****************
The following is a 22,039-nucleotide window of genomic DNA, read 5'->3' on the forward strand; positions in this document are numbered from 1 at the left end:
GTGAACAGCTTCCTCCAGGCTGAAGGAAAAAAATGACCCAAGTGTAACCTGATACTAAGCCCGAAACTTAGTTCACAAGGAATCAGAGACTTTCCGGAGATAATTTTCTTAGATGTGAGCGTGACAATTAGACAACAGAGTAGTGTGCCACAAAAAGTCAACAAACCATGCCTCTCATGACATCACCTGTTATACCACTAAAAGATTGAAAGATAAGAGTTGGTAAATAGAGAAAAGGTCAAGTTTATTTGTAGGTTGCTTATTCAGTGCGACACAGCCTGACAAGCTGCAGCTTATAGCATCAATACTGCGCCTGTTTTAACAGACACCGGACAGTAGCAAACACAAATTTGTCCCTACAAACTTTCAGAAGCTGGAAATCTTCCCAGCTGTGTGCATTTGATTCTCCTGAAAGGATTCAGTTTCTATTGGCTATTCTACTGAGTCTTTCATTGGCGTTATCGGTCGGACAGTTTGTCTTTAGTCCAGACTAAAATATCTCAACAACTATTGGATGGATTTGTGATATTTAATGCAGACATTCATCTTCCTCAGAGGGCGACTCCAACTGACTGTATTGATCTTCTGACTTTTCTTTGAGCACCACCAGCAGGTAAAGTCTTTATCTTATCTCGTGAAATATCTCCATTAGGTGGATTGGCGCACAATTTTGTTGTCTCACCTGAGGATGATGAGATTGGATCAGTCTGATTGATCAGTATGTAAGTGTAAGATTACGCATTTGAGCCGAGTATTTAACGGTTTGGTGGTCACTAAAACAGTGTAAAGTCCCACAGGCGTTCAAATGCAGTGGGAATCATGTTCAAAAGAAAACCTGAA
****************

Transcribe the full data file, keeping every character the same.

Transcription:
The following is a 22,039-nucleotide window of genomic DNA, read 5'->3' on the forward strand; positions in this document are numbered from 1 at the left end:
GTGAACAGCTTCCTCCAGGCTGAAGGAAAAAAATGACCCAAGTGTAACCTGATACTAAGCCCGAAACTTAGTTCACAAGGAATCAGAGACTTTCCGGAGATAATTTTCTTAGATGTGAGCGTGACAATTAGACAACAGAGTAGTGTGCCACAAAAAGTCAACAAACCATGCCTCTCATGACATCACCTGTTATACCACTAAAAGATTGAAAGATAAGAGTTGGTAAATAGAGAAAAGGTCAAGTTTATTTGTAGGTTGCTTATTCAGTGCGACACAGCCTGACAAGCTGCAGCTTATAGCATCAATACTGCGCCTGTTTTAACAGACACCGGACAGTAGCAAACACAAATTTGTCCCTACAAACTTTCAGAAGCTGGAAATCTTCCCAGCTGTGTGCATTTGATTCTCCTGAAAGGATTCAGTTTCTATTGGCTATTCTACTGAGTCTTTCATTGGCGTTATCGGTCGGACAGTTTGTCTTTAGTCCAGACTAAAATATCTCAACAACTATTGGATGGATTTGTGATATTTAATGCAGACATTCATCTTCCTCAGAGGGCGACTCCAACTGACTGTATTGATCTTCTGACTTTTCTTTGAGCACCACCAGCAGGTAAAGTCTTTATCTTATCTCGTGAAATATCTCCATTAGGTGGATTGGCGCACAATTTTGTTGTCTCACCTGAGGATGATGAGATTGGATCAGTCTGATTGATCAGTATGTAAGTGTAAGATTACGCATTTGAGCCGAGTATTTAACGGTTTGGTGGTCACTAAAACAGTGTAAAGTCCCACAGGCGTTCAAATGCAGTGGGAATCATGTTCAAAAGAAAACCTGAA